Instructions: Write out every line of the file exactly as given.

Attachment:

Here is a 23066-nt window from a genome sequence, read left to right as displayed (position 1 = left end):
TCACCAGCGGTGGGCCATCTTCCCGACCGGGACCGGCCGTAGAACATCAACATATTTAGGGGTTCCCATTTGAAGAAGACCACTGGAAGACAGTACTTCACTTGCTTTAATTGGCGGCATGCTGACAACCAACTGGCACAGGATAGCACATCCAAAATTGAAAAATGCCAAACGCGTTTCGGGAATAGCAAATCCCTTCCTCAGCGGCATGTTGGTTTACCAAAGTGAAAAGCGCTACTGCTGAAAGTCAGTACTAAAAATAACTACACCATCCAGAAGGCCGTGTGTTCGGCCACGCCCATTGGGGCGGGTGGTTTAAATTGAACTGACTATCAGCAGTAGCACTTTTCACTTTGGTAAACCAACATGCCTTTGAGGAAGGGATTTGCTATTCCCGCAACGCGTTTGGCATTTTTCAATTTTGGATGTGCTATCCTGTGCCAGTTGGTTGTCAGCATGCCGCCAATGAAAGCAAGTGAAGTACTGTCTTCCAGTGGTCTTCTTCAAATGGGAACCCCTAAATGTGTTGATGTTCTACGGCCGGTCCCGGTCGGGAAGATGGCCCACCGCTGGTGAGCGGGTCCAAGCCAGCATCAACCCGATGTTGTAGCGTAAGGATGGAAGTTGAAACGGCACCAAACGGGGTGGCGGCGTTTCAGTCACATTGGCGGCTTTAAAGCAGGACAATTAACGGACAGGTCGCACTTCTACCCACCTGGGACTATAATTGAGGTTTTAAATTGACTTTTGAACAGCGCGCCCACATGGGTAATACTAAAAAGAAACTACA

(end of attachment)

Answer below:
Here is a 23066-nt window from a genome sequence, read left to right as displayed (position 1 = left end):
TCACCAGCGGTGGGCCATCTTCCCGACCGGGACCGGCCGTAGAACATCAACATATTTAGGGGTTCCCATTTGAAGAAGACCACTGGAAGACAGTACTTCACTTGCTTTAATTGGCGGCATGCTGACAACCAACTGGCACAGGATAGCACATCCAAAATTGAAAAATGCCAAACGCGTTTCGGGAATAGCAAATCCCTTCCTCAGCGGCATGTTGGTTTACCAAAGTGAAAAGCGCTACTGCTGAAAGTCAGTACTAAAAATAACTACACCATCCAGAAGGCCGTGTGTTCGGCCACGCCCATTGGGGCGGGTGGTTTAAATTGAACTGACTATCAGCAGTAGCACTTTTCACTTTGGTAAACCAACATGCCTTTGAGGAAGGGATTTGCTATTCCCGCAACGCGTTTGGCATTTTTCAATTTTGGATGTGCTATCCTGTGCCAGTTGGTTGTCAGCATGCCGCCAATGAAAGCAAGTGAAGTACTGTCTTCCAGTGGTCTTCTTCAAATGGGAACCCCTAAATGTGTTGATGTTCTACGGCCGGTCCCGGTCGGGAAGATGGCCCACCGCTGGTGAGCGGGTCCAAGCCAGCATCAACCCGATGTTGTAGCGTAAGGATGGAAGTTGAAACGGCACCAAACGGGGTGGCGGCGTTTCAGTCACATTGGCGGCTTTAAAGCAGGACAATTAACGGACAGGTCGCACTTCTACCCACCTGGGACTATAATTGAGGTTTTAAATTGACTTTTGAACAGCGCGCCCACATGGGTAATACTAAAAAGAAACTACA